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Genre: Epistle October 28, 2009

Posted by TJ Friend in Genre.
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Hello. We are continuing our study of genres this week with a look at the letters written in the Bible. The word “epistle” simply refers to these letters. The majority of letters occur in the New Testament although there are a few shorter letters written in the Old Testament as well. So, I want to go over 1: the general characteristics of letters and how we can recognize them; and 2: the specific characteristics of the NT epistles. We will look at how epistles need to be interpreted in light of their unique characteristics.

Letters today are similar to those written back in Biblical times. Today we have an abundance of methods of communication, but back then they had to rely on either a messenger or a letter brought by a messenger. On a side note: when a messenger brought the message of the person he was representing he took on the authority of the person who was sending the message. The person who received the message would have heard it and accepted it as if it was spoken directly by the person sending it. For instance, if a king sent a message to one of his servants, the words of the person delivering the message have the same authority as if the king himself were speaking.

It is fairly easy to recognize the genre of letters. They have a set pattern and are pretty consistent in their form. Besides their unique form, they are usually specified in the text as being letters. In the New Testament, where there are entire books as letters, this forewarning is not there, but the characteristics of the letter are clues enough to tell their genre.

When we come to a letter in the Bible we need to ask four basic questions:
1) Who wrote it?
2) Who was it written to?
3) What prompted it to be written?
4) What is its message?

To say this another way, we should try to discover the author, audience, occasion and purpose of the letters we find in Scripture.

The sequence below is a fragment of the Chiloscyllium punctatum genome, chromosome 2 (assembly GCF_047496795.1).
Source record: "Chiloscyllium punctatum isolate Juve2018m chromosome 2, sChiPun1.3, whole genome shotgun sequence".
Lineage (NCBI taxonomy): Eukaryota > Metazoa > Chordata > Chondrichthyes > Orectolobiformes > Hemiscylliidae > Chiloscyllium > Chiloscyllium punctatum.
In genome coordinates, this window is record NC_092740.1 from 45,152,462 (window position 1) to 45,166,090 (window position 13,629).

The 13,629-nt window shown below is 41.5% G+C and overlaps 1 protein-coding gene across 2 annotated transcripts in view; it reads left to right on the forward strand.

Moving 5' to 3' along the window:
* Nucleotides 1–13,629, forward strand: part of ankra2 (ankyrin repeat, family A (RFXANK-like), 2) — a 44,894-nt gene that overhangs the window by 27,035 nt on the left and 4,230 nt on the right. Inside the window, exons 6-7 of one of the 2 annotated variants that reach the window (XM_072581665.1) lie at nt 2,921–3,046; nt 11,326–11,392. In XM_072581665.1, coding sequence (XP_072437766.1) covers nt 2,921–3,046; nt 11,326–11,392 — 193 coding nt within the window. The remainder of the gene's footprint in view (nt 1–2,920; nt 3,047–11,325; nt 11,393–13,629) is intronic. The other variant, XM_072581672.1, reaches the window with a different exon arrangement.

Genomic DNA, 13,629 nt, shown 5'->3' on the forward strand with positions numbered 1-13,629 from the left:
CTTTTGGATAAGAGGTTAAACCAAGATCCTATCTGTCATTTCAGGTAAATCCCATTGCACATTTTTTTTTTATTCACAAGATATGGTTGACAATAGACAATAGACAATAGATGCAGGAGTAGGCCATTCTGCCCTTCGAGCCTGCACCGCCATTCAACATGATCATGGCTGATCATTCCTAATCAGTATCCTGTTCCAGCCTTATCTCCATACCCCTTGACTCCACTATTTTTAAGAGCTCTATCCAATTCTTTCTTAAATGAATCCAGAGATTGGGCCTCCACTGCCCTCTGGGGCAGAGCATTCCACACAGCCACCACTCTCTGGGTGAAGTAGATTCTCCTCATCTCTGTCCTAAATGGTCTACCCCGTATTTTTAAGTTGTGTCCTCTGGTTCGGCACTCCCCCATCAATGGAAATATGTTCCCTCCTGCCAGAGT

NT Epistles

The New Testament contains a lot of epistles. Paul wrote a lot of letters to churches and even individuals. These epistles have certain characteristics that put them in this genre. The main characteristics of these epistles is the same four things I just mentioned: an author, audience, occasion and purpose. Stylistically, the letters follow a general style, but even if a few of these characteristics are missing we can still call them letters. Formal letters today have a short greeting at the beginning telling who the letter is addressed to, then there is the body of the letter and a conclusion at the end that tells who the letter is from. The epistles follow a similar pattern. The main difference is that both who the author and audience of the letter are put at the beginning of the letter in the greeting. Also, at the beginning of the letter, there is usually a prayer before getting into the body of the letter. At the end of the letter there is a final salutations. One of the biggest differences between our letters and the epistles is the greeting section. Our letters have really short greetings, we usually just a have a “dear someone” and then get right into what the letter is about. The epistles though have lengthy introductions. Even the shortest introductions are longer than ours. Take for instance the introduction to Paul’s first letter to the Thessalonians. It starts out: Paul, Silas and Timothy, to the church of the Thessalonians in God the Father and the Lord Jesus Christ. Compare this to the seven verses of introduction in the book of Romans.